England Coach Gareth Southgate. (AP Photo/Hassan Ammar)

With every upset in this World Cup it gets easier and easier to talk yourself into England being favorites to reach a World Cup final for the first time since 1966 or even the whole thing. With a matchup against Colombia (No. 10 according to Elo), followed by either Switzerland or Sweden, and then either Russia or Croatia, some see a clear path to the final match.

But before we anoint England as champion, or even quarterfinalists for that matter, a look at its performance following the group stages serves as a reminder of the lack of quality opponents they’ve faced to this point.

In the group stage, England had the highest percentage of shots from inside the six-yard box of any team. Generally that’s a sign of a team getting into great positions for dangerous opportunities. But, for all their chances inside the six-yard box, only one came against their toughest opponent, Belgium. Even England’s 13.3 shots per game, eighth best in the group stage, is skewed by piling up 18 shots against Tunisia. They managed 11 against Belgium.


England (orange) vs. Belgium (blue via whoscored.com)

England’s eight goals in the group stage tied for second most of any team in the World Cup. Only two of them came from the run of play though. England scored four goals from set pieces and two on penalties. As they face higher quality opposition, set piece chances will be fewer and farther between. Colombia, for example, with centerbacks Yerry Mina of Barcelona and Davinson Sanchez of Tottenham, will be tougher against set pieces by far than Tunisia and Panama were, and will even provide threats on the attacking end.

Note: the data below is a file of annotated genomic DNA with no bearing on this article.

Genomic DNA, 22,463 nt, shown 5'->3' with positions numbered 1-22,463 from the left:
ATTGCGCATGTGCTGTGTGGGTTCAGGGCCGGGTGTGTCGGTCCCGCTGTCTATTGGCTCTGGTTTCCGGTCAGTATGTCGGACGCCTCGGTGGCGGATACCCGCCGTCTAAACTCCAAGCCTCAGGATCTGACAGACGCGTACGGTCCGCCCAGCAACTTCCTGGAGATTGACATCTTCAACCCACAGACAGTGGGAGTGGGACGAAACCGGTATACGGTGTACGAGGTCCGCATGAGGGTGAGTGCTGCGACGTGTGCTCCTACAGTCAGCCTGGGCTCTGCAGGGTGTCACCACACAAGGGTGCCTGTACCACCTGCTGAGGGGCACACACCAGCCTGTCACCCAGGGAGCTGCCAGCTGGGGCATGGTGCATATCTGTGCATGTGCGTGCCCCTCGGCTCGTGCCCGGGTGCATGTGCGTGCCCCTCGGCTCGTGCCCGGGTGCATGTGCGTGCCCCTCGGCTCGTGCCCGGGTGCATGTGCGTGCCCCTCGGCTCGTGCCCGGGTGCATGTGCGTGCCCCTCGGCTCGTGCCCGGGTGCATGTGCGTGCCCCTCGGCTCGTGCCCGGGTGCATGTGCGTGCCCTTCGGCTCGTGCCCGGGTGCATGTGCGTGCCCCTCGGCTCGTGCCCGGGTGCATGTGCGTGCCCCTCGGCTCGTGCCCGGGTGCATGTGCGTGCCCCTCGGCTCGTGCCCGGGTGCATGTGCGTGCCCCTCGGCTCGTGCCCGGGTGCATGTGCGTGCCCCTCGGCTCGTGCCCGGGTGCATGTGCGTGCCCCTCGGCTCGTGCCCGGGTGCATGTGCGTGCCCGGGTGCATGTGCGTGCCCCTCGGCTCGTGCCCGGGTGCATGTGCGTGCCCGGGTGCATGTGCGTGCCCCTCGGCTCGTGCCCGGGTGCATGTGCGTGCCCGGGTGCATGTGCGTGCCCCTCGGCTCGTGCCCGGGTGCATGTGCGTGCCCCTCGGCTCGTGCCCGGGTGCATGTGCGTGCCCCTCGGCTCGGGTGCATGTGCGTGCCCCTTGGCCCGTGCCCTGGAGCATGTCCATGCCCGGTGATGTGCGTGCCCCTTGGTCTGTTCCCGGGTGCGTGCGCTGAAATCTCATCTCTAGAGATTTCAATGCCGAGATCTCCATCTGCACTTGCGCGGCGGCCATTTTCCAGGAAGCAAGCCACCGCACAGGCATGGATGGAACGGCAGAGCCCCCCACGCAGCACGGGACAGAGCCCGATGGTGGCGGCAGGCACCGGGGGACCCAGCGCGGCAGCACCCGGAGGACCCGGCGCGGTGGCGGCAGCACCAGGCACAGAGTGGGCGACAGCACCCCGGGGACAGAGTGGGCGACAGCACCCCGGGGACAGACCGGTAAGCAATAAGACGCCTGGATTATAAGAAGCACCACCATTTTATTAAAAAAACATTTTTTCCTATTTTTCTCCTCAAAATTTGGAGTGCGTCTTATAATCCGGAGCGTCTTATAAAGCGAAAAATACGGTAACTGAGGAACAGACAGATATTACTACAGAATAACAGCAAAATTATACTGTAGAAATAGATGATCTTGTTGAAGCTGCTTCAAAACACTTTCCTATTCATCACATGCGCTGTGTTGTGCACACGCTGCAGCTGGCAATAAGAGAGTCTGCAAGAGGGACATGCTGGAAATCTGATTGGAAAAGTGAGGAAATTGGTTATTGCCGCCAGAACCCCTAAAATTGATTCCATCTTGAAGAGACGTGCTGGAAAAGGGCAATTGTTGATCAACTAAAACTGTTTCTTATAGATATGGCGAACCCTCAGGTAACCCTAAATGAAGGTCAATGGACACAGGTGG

A quick look at England’s heat maps from their three games shows how England like to attack, and why they had so much success against Tunisia and Panama. Against those teams England had lots of touches in the middle of the field and near the goal. Then, against Belgium, those touches vanish, and with that, England’s chance creation dwindles.


(whoscored.com)

England struggled against Belgium when they weren’t able to get the ball into the middle in advanced positions. If Colombia can keep up its defensive form from the group stage, England could very well struggle to create chances in this game as well.

To add to England’s potential misery, Colombia got a boost to their attack Tuesday, with multiple reports that star James Rodriguez looks set to play after having to sub off early against Senegal. Though Colombia are dangerous without Rodriguez, having their star available would be a huge boost, as the Bayern Munich man was involved in 48 percent of Colombia’s goals in qualifying, and added two assists in just 152 minutes so far in Russia.

Things seem to be riding high for England with every bounce going their way while they sit and watch other top teams tumble out of the tournament. Tuesday, they’ll have to step on the pitch and face a dangerous Colombia team that many are overlooking, but if England makes that mistake, it will face an early trip home from Russia and again let down a nation that is just again beginning to believe in its national team.

Read more about the World Cup:

No Ronaldo? No Messi? No problem: Nine names to know for the rest of the World Cup.

Exit Lionel Messi, enter Kylian Mbappe as France powers ahead in World Cup

Ranking the eliminated World Cup teams by sympathy factor